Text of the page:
A frosty river, a strange creature lurking beneath the icy crust, and mysterious lights that lure unsuspecting fair-goers to their deaths: all the makings of a straightforward monster-slaying episode of the BBC’s iconic science-fiction series Doctor Who. Except that the year is 1814, and the real monster is not the ‘Loch-Less Monster’ trapped in the frozen Thames but the mercenary industrialist Lord Sutcliffe (Nicholas Burns) who keeps it chained there. That this episode intends to capitalise on the exploitative parallels with colonial slavery is underscored when the Doctor’s new companion Bill (Pearl Mackie) hesitates by the door of the Tardis: ‘it’s 1814 […] slavery is still totally a thing’. Yes, the historians are probably already screaming in outrage at the anachronism. This is, after all, a Thames dockside seven years after the abolition of the slave trade in Britain. Whilst it would be 1833 before slavery itself was abolished throughout the vast majority of the British Empire, case law created in the 18th century had established that no one could legally be deemed a slave whilst actually on British soil. If the series editors had wanted to make an episode that referenced the British slave trade it would have perhaps been more effective to situate the plot prior to the passage of the 1807 Slave Trade Act. That the exigencies of the plot require the action to occur at the time of the last great frost fair on the Thames in early 1814 does produce a distinct sense of a story trying to draw together historical facts and events that are not always in the most convenient place for the narrative. However, this structural awkwardness is less distracting than it might have been were it not for the episode’s other quite exceptional qualities.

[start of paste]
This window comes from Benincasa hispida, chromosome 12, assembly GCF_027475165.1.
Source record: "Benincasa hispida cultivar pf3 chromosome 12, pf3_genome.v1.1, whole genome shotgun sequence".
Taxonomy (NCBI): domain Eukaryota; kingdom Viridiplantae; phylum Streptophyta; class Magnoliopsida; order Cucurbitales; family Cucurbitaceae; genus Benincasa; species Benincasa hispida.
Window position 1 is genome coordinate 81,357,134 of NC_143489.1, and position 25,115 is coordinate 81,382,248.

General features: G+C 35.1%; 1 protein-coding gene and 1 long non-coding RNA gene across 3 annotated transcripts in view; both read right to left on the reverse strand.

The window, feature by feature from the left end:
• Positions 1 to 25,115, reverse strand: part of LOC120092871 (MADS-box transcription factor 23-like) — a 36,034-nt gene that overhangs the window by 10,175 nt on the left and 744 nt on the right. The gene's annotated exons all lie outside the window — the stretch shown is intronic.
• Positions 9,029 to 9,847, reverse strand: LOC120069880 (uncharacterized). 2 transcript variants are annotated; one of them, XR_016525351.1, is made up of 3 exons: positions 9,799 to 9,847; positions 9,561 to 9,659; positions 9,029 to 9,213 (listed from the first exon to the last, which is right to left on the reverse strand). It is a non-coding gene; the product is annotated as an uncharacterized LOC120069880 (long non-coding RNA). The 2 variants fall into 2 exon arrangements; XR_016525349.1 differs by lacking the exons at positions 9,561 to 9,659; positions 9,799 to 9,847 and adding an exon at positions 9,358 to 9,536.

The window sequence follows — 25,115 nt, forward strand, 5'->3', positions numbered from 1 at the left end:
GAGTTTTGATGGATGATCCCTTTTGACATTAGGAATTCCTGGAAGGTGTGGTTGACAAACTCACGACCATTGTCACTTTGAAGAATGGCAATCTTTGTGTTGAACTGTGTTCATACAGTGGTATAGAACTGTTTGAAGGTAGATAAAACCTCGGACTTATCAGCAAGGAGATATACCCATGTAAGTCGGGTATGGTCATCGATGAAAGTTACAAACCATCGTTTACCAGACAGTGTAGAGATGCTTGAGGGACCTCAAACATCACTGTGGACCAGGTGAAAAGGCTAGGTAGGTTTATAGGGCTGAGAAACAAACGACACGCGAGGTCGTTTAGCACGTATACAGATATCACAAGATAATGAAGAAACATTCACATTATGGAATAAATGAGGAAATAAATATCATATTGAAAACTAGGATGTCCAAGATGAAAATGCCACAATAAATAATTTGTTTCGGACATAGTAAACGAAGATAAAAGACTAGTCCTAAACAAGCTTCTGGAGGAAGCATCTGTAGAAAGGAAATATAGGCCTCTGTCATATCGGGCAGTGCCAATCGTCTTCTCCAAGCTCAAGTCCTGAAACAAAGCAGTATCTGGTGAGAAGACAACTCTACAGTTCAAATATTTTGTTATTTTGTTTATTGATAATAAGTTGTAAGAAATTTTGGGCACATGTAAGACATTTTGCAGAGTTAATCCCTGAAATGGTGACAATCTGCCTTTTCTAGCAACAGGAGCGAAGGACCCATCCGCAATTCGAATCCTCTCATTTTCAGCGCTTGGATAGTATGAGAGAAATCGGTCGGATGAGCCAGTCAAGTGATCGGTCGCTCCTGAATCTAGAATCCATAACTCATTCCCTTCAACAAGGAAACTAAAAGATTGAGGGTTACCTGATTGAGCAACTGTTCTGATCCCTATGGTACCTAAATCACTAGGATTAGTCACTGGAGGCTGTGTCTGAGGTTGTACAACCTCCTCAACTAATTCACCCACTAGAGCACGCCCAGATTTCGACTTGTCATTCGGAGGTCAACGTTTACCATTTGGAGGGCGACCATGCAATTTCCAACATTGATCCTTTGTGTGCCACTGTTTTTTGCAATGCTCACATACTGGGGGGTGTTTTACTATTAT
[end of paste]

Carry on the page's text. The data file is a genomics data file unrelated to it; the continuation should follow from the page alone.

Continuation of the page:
Most striking of all is Bill’s surprised observation that Regency London is a ‘[b]it more black than they show in the movies.’ ‘So was Jesus’, Peter Capaldi’s Doctor replies, ‘history’s a whitewash’. Doctor Who has a long and noble tradition of probing errors in analeptic historical narrative, albeit usually for comedic effect. For instance, it’s probably safe to assume that the Daleks weren’t responsible for the abandonment of the Mary Celeste (The Chase, 22 May – 26 June 1965). Back in 1963, the first ever episode of the series saw the Doctor’s companion Susan poring over a book about the French Revolution proclaiming in consternation ‘that’s not right!’ (An Unearthly Child, 23 November 1963). It is the transformation of this long-running joke into a serious comment upon the authenticity of historical drama that makes ‘Thin Ice’ such a powerful moment, both for Doctor Who and for the wider realm of historical drama. The self-consciously metatheatrical flair of those two lines is astonishing. In one moment, the programme lands a punch into the face of the aptly termed ‘whitewash’ of history with as much satisfying emphasis as the Doctor’s outraged response to the racial bigotry of Lord Sutcliffe. For despite evidence proving there were thousands of Black, Asian and minority ethnic individuals living in Britain in the eighteenth century, especially in and around British seaports, the representation of such groups in costume dramas remains disgracefully and inaccurately low. By contrast, Doctor Who’s Regency London is a rich and diverse society in which the appearance of a black woman and her 2000 year old time-travelling companion does not merit even a raised eyebrow let alone a comment.